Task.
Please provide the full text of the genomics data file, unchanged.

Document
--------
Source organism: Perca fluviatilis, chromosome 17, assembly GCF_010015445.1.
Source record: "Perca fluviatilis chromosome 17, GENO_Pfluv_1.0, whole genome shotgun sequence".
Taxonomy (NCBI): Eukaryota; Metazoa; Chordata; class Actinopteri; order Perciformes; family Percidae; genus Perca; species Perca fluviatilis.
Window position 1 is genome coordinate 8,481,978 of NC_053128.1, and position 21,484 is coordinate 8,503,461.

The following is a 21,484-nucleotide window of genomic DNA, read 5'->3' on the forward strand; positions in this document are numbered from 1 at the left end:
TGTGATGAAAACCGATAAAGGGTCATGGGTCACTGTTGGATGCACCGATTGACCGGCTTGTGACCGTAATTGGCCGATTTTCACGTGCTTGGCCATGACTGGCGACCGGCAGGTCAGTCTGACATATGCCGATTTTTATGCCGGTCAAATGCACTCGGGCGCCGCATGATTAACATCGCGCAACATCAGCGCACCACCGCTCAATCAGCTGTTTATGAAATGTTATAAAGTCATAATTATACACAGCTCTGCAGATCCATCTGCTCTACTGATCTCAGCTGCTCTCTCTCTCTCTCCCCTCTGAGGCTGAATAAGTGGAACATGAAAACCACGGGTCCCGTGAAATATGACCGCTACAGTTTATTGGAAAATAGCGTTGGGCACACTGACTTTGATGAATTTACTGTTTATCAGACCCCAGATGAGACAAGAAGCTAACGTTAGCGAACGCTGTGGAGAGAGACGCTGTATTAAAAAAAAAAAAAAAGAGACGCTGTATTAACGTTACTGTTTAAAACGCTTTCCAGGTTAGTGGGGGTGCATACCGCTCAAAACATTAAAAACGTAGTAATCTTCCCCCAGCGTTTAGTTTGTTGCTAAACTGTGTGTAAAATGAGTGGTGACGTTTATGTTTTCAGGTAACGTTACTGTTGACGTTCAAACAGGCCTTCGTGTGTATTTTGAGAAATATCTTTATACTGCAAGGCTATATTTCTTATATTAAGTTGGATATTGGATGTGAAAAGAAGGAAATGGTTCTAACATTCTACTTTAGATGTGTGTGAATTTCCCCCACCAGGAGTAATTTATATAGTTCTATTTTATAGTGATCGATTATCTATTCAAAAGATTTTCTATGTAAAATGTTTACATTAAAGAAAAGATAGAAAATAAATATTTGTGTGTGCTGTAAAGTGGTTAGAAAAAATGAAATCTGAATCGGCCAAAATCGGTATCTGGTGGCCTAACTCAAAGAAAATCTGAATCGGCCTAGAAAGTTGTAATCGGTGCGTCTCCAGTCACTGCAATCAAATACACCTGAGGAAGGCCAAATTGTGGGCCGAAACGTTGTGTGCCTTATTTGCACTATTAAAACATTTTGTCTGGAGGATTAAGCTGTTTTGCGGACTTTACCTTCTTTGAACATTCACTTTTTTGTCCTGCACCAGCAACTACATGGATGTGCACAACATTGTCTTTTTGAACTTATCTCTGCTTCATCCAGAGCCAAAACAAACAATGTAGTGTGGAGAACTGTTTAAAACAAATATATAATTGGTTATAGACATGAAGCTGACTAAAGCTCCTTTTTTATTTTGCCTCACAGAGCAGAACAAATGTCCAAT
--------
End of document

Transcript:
Source organism: Perca fluviatilis, chromosome 17, assembly GCF_010015445.1.
Source record: "Perca fluviatilis chromosome 17, GENO_Pfluv_1.0, whole genome shotgun sequence".
Taxonomy (NCBI): Eukaryota; Metazoa; Chordata; class Actinopteri; order Perciformes; family Percidae; genus Perca; species Perca fluviatilis.
Window position 1 is genome coordinate 8,481,978 of NC_053128.1, and position 21,484 is coordinate 8,503,461.

The following is a 21,484-nucleotide window of genomic DNA, read 5'->3' on the forward strand; positions in this document are numbered from 1 at the left end:
TGTGATGAAAACCGATAAAGGGTCATGGGTCACTGTTGGATGCACCGATTGACCGGCTTGTGACCGTAATTGGCCGATTTTCACGTGCTTGGCCATGACTGGCGACCGGCAGGTCAGTCTGACATATGCCGATTTTTATGCCGGTCAAATGCACTCGGGCGCCGCATGATTAACATCGCGCAACATCAGCGCACCACCGCTCAATCAGCTGTTTATGAAATGTTATAAAGTCATAATTATACACAGCTCTGCAGATCCATCTGCTCTACTGATCTCAGCTGCTCTCTCTCTCTCTCCCCTCTGAGGCTGAATAAGTGGAACATGAAAACCACGGGTCCCGTGAAATATGACCGCTACAGTTTATTGGAAAATAGCGTTGGGCACACTGACTTTGATGAATTTACTGTTTATCAGACCCCAGATGAGACAAGAAGCTAACGTTAGCGAACGCTGTGGAGAGAGACGCTGTATTAAAAAAAAAAAAAAAGAGACGCTGTATTAACGTTACTGTTTAAAACGCTTTCCAGGTTAGTGGGGGTGCATACCGCTCAAAACATTAAAAACGTAGTAATCTTCCCCCAGCGTTTAGTTTGTTGCTAAACTGTGTGTAAAATGAGTGGTGACGTTTATGTTTTCAGGTAACGTTACTGTTGACGTTCAAACAGGCCTTCGTGTGTATTTTGAGAAATATCTTTATACTGCAAGGCTATATTTCTTATATTAAGTTGGATATTGGATGTGAAAAGAAGGAAATGGTTCTAACATTCTACTTTAGATGTGTGTGAATTTCCCCCACCAGGAGTAATTTATATAGTTCTATTTTATAGTGATCGATTATCTATTCAAAAGATTTTCTATGTAAAATGTTTACATTAAAGAAAAGATAGAAAATAAATATTTGTGTGTGCTGTAAAGTGGTTAGAAAAAATGAAATCTGAATCGGCCAAAATCGGTATCTGGTGGCCTAACTCAAAGAAAATCTGAATCGGCCTAGAAAGTTGTAATCGGTGCGTCTCCAGTCACTGCAATCAAATACACCTGAGGAAGGCCAAATTGTGGGCCGAAACGTTGTGTGCCTTATTTGCACTATTAAAACATTTTGTCTGGAGGATTAAGCTGTTTTGCGGACTTTACCTTCTTTGAACATTCACTTTTTTGTCCTGCACCAGCAACTACATGGATGTGCACAACATTGTCTTTTTGAACTTATCTCTGCTTCATCCAGAGCCAAAACAAACAATGTAGTGTGGAGAACTGTTTAAAACAAATATATAATTGGTTATAGACATGAAGCTGACTAAAGCTCCTTTTTTATTTTGCCTCACAGAGCAGAACAAATGTCCAAT